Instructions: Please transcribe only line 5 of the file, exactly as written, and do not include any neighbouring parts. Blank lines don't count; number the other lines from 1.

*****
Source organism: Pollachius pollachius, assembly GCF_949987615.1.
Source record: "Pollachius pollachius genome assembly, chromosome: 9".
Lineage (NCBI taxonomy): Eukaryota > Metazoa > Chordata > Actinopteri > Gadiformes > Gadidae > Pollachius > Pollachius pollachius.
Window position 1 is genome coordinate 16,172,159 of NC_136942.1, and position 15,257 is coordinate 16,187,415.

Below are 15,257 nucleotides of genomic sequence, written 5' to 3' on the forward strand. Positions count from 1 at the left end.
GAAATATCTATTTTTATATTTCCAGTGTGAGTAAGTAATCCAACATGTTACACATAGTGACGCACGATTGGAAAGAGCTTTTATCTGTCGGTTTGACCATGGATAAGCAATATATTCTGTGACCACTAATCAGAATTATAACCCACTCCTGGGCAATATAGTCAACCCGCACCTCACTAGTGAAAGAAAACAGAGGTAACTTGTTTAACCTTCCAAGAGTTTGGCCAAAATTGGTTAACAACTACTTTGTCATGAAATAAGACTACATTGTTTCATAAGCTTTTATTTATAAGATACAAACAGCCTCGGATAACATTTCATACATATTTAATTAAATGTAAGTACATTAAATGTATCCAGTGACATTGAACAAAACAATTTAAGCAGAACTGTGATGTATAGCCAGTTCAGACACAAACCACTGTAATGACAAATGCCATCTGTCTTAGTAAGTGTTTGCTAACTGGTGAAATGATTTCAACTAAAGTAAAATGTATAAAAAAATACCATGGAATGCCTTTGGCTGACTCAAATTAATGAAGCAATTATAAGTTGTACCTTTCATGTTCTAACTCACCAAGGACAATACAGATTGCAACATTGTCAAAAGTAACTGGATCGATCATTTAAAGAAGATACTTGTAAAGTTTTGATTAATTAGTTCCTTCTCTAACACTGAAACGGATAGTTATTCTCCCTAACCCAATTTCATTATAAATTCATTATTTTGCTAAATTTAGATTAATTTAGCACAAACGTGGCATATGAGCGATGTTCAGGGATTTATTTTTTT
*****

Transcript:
Below are 15,257 nucleotides of genomic sequence, written 5' to 3' on the forward strand. Positions count from 1 at the left end.